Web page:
U.S. Vice President Joe Biden’s national security adviser said Tuesday that despite the best efforts of opponents to “demonize” the Iran nuclear deal, the U.S. is moving forward with the agreement.
“We are going to implement the deal,” Colin Kahl told VOA’s Persian service. “If Iran complies with its side of the bargain, we will comply with ours and I think the proof will be in the pudding.”
Republicans in Congress have staunchly opposed the agreement reached in July between Iran and a group that includes the U.S., Britain, China, France, Russia and Germany. Lawmakers got 60 days to review the terms and either vote for or against the deal, but Republicans have so far failed in their bid to advance a resolution to reject it.
Several Republicans running in next year’s presidential election have also said they would seek to alter or scrap the deal.
“I think we have now a year and a half before the next president comes into office to demonstrate a track record of compliance on both sides that can build confidence the deal,” Kahl said. “And the more confidence there is in the deal, the more politically sustainable it will be.”
In exchange for limiting its nuclear program, Iran will receive sanctions relief under the agreement. But Kahl stressed that the sanctions due to be lifted are the ones that were imposed because of Iran’s nuclear activity.
“But as it relates to all other sanctions that are on the books, both in terms of statutory and executive orders as it relates to human rights abuses and terrorism, those stay in the books,” he said.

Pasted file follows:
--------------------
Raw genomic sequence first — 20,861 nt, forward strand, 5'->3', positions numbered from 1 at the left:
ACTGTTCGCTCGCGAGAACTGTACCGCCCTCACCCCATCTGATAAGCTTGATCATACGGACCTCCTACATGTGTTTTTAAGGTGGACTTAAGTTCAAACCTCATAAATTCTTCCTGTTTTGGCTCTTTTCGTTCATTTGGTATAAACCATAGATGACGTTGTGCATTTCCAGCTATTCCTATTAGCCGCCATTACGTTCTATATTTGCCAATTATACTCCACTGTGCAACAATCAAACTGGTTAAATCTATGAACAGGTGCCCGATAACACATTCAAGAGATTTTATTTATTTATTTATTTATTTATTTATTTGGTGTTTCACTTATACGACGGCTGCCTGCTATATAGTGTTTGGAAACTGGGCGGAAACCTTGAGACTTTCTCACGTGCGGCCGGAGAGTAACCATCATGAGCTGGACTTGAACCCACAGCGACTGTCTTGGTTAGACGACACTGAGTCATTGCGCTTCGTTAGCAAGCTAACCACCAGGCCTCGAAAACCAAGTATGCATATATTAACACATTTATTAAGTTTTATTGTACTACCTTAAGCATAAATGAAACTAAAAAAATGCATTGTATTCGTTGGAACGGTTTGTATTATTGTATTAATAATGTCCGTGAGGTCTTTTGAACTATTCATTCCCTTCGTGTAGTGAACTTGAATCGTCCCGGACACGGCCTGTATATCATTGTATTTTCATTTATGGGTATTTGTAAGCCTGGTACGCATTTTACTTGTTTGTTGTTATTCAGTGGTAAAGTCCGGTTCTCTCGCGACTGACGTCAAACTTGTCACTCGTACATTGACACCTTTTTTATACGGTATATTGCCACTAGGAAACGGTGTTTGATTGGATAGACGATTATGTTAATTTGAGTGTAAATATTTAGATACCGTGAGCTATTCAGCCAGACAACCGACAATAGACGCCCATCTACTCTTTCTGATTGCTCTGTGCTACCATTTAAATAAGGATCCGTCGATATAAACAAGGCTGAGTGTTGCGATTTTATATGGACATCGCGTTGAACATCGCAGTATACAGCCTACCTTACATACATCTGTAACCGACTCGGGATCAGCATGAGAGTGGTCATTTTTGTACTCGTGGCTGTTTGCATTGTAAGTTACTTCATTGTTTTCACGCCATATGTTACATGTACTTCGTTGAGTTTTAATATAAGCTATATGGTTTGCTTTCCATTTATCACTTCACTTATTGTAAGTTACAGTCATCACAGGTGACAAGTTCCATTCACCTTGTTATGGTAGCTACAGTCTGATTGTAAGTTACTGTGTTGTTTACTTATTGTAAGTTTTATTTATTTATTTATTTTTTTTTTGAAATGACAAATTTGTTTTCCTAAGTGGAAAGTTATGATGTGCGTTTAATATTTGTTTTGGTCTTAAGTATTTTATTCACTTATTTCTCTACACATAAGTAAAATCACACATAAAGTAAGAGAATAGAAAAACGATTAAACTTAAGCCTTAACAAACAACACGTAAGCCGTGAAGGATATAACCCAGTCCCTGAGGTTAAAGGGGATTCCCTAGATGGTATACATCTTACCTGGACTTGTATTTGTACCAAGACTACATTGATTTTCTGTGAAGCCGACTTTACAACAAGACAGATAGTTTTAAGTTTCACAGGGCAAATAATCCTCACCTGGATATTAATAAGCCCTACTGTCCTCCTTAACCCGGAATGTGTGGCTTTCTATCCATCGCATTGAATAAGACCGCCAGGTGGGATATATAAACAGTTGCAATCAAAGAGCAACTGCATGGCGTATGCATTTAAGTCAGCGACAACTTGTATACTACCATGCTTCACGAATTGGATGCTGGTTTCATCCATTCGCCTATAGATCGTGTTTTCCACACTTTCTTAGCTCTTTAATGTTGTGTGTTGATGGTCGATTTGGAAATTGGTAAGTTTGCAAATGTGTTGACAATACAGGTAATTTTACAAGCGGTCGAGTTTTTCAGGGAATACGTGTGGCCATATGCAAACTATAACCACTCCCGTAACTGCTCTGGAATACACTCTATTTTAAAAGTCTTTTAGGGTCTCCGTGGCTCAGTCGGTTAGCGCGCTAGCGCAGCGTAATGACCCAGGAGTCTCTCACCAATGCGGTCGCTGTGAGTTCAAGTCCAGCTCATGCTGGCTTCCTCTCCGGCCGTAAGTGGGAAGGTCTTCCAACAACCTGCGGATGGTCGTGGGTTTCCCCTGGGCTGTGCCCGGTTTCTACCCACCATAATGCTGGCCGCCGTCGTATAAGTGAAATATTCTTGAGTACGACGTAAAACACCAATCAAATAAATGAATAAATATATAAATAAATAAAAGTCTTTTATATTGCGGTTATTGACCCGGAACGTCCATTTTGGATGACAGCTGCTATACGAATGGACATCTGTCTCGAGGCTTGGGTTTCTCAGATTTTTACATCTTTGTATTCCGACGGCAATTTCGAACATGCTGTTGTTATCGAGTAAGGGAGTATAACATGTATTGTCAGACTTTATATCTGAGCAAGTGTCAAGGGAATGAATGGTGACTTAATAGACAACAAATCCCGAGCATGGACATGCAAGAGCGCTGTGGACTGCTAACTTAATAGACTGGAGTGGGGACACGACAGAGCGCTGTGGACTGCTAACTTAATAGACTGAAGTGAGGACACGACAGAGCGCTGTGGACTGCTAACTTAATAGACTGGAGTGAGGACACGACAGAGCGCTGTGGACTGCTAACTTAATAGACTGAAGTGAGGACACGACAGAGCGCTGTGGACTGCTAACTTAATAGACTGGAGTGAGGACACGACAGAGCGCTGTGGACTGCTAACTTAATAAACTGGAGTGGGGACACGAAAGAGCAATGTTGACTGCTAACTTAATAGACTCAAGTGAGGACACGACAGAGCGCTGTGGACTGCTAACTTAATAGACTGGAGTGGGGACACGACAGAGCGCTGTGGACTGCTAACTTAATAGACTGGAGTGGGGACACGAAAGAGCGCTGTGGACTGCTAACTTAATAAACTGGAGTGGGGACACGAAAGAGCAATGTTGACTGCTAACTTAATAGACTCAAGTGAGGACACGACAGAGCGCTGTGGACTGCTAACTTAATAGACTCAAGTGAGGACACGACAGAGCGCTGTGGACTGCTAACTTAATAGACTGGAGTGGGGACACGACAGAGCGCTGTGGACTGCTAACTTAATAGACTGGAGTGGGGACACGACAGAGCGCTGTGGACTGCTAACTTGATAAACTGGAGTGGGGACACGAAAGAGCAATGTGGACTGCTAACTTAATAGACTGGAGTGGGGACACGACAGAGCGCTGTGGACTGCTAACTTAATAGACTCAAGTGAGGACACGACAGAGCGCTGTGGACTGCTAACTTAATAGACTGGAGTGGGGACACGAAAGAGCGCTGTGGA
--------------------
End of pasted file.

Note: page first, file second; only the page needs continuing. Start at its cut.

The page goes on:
Meanwhile, Iran is preparing for a visit later this week from Yukiya Amano, the head of the U.N.’s nuclear watchdog agency that will be tasked with overseeing the agreement.
Iranian nuclear chief Ali Akbar Salehi said late Monday after meeting with Amano in Vienna that the head of the International Atomic Energy Agency would be going to Tehran. The IAEA did not confirm the trip, saying only that it was talking with Iran about implementing the agreement and that a visit by Amano was under consideration.
Alongside the international agreement, Iran struck a separate deal in July with the IAEA on a roadmap toward resolving longstanding questions about possible military dimensions of its nuclear program.
Iran has long denied it sought to build nuclear weapons, insisting its program was for peaceful purposes such as medical research and power generation.
The IAEA is due to deliver a final report on its probe by December 15, and only after the U.N. is satisfied will the deal between Iran and the six world powers go forward, including the sanctions relief.